Hawaii continues to grapple with over-tourism. As a result, we’ve seen a variety of coping strategies, most of which revolve around fees and reservations. And that’s exactly how officials plan to control crowds at one of Oahu’s most popular sites. Of course, that means Diamond Head is to require reservations for visitors.
Before the pandemic, Leahi (Diamond Head) saw up to 6,000 visitors PER DAY. This level of visitation is unsustainable, causing increased erosion on both the trail and the historic structures that are part of the entire hike. Of course, this many visitors also creates a lot of traffic around the area too. So, what are we to do? Well, looking at the success we’ve seen at Hanauma Bay, Haena State Park, and Wai’anapanapa State Park, officials decided to implement a reservation system at Leahi.
Diamond Head to Require Reservations
According to the Hawaii Department of Land and Natural Resources, the goal of the new reservation system is to, not only limit crowds but to also better spread them out throughout the day. Officials say that most visitors currently visit during the morning, worsening congestion issues. Thus, by limiting the number of people in the park at one time, it forces people to spread out their visits.
So how does the reservation system work? It isn’t live yet but will be similar to what we see at other state parks. Reservation windows open 14 days out. For visitors entering Leahi on foot, you can reserve slots in 1-hour increments. Visitors that drive in can reserve slots in 2-hour increments. DLNR officials state that visitors that need more time can reserve two or more consecutive slots. And that’s an important option to be mindful of. There’s no word on how they’ll do it, but officials state that they will enforce the time slot limits.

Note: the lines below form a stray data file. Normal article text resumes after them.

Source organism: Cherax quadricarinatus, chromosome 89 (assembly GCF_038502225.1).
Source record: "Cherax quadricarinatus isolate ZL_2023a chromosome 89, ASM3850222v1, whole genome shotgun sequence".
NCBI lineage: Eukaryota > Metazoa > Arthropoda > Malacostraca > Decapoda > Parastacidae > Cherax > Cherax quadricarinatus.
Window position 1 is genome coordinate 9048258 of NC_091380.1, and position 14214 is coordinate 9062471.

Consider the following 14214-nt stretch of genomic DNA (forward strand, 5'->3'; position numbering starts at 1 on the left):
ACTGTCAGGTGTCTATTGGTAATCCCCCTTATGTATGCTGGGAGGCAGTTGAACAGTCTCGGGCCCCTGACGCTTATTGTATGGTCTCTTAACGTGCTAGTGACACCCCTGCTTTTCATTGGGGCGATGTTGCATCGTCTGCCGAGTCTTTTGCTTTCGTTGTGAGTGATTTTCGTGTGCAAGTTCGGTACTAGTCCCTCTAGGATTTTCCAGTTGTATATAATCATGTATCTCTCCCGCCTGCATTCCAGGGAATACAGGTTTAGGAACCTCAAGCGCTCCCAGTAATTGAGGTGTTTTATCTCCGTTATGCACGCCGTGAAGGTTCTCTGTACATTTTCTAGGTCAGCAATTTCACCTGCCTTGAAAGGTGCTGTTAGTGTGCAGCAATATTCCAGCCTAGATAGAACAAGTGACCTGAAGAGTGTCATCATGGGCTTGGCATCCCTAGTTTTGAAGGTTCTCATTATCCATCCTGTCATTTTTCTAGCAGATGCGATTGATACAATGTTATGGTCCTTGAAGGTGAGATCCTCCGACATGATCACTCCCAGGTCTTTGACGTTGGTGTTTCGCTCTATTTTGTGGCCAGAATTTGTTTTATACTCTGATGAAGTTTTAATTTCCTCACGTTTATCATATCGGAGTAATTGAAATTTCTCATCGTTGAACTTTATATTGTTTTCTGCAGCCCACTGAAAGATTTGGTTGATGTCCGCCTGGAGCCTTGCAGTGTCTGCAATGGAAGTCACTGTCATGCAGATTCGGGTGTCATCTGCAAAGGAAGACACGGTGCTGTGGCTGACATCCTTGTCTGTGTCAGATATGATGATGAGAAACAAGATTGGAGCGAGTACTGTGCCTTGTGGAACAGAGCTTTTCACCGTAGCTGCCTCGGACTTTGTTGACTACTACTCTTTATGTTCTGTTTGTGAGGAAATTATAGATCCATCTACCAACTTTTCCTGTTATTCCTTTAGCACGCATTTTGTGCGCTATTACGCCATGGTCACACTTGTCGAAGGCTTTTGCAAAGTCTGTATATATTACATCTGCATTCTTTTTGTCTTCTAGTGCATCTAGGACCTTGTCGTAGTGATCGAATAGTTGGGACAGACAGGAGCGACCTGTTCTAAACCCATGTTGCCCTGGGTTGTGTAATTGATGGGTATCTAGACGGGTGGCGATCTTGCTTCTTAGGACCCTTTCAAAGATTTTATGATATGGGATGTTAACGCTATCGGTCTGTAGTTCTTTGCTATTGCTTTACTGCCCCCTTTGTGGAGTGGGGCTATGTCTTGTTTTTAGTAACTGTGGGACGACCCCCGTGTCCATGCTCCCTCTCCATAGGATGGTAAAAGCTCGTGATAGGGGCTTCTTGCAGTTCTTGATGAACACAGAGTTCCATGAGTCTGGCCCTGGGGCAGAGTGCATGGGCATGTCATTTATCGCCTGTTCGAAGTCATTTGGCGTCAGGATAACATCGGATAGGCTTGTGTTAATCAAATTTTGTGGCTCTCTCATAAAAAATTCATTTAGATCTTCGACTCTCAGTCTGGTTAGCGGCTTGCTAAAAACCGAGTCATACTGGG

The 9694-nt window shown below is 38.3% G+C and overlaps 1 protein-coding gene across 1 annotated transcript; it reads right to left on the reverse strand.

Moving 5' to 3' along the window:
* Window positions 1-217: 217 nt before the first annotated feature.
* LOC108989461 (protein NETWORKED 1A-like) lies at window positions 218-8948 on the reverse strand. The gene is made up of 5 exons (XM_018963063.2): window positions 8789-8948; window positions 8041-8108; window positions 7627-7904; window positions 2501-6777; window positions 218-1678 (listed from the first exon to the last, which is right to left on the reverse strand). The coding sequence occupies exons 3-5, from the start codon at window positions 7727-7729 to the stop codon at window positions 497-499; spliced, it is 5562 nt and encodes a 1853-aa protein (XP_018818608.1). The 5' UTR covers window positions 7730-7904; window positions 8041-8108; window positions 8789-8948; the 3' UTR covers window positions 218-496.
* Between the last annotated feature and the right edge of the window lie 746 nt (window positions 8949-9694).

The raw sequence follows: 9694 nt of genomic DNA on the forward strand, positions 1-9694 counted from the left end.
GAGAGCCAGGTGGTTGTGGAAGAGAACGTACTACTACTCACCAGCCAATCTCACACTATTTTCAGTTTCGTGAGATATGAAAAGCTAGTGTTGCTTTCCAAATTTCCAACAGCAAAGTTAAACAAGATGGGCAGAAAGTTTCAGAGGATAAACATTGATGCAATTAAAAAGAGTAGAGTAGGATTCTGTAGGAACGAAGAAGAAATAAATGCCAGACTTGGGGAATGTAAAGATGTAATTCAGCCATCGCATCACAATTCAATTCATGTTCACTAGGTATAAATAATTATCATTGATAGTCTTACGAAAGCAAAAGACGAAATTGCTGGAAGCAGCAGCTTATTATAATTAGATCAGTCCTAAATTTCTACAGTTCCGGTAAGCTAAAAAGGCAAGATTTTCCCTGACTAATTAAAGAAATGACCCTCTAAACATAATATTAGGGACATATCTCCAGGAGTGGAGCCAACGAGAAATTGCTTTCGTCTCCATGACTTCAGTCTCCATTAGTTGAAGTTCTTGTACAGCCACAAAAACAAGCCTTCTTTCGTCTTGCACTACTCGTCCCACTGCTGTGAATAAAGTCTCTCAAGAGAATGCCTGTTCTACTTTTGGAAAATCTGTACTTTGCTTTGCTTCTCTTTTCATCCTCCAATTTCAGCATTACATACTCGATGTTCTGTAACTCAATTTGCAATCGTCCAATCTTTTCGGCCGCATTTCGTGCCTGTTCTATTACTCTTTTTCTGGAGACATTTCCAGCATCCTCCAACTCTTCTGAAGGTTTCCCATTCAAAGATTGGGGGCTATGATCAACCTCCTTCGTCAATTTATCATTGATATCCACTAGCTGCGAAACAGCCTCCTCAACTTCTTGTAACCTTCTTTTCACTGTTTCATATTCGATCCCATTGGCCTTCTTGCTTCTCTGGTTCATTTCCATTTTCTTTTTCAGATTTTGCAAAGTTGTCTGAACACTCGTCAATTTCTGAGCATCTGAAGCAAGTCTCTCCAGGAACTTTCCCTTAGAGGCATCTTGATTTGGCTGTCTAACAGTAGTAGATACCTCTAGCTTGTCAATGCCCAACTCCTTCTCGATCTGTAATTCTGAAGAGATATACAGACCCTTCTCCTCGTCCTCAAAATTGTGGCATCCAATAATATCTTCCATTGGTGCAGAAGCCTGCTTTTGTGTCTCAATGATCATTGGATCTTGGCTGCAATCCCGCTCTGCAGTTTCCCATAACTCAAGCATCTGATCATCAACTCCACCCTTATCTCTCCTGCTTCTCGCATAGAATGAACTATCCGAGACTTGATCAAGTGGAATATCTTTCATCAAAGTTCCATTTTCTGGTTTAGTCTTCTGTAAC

Of course, with the new system comes a new entry method. To gain access to the park, visitors will need to present a QR code they receive upon successfully making a reservation. This QR code will also show proof that you paid for your entry. Current entry prices are $5 for those entering on foot at $10 for those entering by car.
I get it, having to make reservations like this is a pain. However, from a visitor’s perspective, I’d rather have to do a bit of advance planning to ensure that I can get it that the free-for-all it is now. Plus, the smaller crowds will definitely improve the whole experience. The only problem comes from a lack of planning on not being able to get in. But, I’d like to think that those that really, really want to go will plan appropriately.
So when does the system go into place? May 12, 2022. It’s also worth noting that Hawaii residents will not need to make reservations. However, residents will only be able to drive in if ample parking is available. If not, you’ll need to walk in.
…there should also be designated parking for residents, and not just a handful, as we all know there will not be ample parking available.
Island Miler says
You’d think. But, I’m sure they’d rather prioritize paying visitors!